Newspaper article The Journal (Newcastle, England)


Newspaper article The Journal (Newcastle, England)


Article excerpt


HOW do I understand my own good? This may sound like an odd question but we all answer it in practice.

I was reminded of this last month when I spoke about moral leadership at the Girls School Association Conference. I thought this would be uncontroversial but I was wrong.

A number of the Sunday Telegraph's readers objected to my suggestion that girls' schools should teach their pupils about Malala Yousafzai, shot by the Taliban for daring to go to school last year or Rosa Parks, whose refusal to accept racial segregation by a bus company produced one of the key campaigns of the civil rights movement.

Some readers took offence that neither of these examples was British while others suggested that neither was a moral leader because both had acted in their own interest.

This argument assumes that you cannot both act for moral reasons and in your own interest. You may be selfish or you may be altruistic but never both; what serves my good doesn't serve yours and what serves your good doesn't serve mine. It is the ideological equivalent of the driver who doesn't let anyone in to their lane.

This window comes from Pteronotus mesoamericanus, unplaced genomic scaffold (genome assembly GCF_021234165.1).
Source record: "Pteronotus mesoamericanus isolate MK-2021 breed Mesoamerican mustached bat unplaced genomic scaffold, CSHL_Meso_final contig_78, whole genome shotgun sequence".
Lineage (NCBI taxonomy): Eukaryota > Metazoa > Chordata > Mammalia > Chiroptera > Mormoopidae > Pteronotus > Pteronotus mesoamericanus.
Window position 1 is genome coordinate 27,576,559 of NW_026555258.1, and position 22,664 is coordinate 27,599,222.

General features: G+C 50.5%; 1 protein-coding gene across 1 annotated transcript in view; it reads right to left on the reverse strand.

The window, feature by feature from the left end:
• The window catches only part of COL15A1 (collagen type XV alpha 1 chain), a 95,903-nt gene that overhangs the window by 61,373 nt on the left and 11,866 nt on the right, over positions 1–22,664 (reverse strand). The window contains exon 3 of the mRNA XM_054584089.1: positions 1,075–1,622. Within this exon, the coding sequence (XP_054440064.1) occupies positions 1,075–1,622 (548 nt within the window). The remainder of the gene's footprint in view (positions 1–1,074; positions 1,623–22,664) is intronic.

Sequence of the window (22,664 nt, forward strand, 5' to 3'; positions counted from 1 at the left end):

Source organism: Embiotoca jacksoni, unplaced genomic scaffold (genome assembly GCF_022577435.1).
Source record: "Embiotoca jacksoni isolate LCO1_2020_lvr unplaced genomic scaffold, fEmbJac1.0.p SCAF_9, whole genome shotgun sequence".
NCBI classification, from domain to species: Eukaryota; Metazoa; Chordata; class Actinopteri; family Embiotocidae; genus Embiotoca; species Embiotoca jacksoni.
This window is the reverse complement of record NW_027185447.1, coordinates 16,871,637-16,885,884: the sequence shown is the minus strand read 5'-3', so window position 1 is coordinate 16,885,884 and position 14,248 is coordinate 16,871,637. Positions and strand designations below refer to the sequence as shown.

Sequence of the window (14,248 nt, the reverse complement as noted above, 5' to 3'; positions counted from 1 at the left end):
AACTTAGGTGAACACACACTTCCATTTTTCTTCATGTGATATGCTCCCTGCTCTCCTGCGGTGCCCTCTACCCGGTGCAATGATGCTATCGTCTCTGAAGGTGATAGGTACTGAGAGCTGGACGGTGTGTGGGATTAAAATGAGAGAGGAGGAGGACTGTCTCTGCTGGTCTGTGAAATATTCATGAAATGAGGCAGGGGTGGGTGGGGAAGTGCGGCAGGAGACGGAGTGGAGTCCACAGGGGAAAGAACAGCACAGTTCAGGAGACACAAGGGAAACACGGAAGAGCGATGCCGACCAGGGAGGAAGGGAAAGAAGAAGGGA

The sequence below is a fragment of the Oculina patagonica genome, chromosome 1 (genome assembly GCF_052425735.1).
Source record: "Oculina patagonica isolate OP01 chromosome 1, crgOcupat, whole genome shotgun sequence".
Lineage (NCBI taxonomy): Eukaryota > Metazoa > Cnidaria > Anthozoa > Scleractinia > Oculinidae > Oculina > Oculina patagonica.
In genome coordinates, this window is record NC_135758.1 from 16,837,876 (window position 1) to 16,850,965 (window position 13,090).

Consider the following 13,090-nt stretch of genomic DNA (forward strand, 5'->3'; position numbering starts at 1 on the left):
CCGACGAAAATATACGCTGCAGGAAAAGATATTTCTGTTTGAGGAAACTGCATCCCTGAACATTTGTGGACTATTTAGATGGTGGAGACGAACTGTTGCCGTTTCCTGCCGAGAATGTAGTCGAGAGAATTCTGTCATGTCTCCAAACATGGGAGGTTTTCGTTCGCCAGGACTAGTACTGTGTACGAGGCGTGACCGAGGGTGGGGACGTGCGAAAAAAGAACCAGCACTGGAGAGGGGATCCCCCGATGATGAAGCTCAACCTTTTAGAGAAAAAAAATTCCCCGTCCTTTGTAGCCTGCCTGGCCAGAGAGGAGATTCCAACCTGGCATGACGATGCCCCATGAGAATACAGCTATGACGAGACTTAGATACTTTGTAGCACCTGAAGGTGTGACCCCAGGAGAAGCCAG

Of course it's both easy and fairly routine to argue against this. Part of what we do when we let others enter our lane is to encourage reciprocity. Anyone who has driven in Newcastle and London can tell you which is better.

However this argument, sometimes called 'enlightened selfinterest' is still about doing what will benefit me. But if it doesn't we go back to straightforward selfinterest.

Even the most considerate North East driver will become aggressive on London's roads.

The power of this assumption pervades charities too. When they encourage us to give and to raise money they appeal to altruism, the belief that it is better to good for others than for ourselves or to empathy; that the tragedy they are addressing could happen to us.

Once again we have the assumption of us and them, albeit expressed very differently.

The moral philosopher Alasdair MacIntyre has argued that the idea that we are either doing good for ourselves or for others is a trap that is hard to escape from. …

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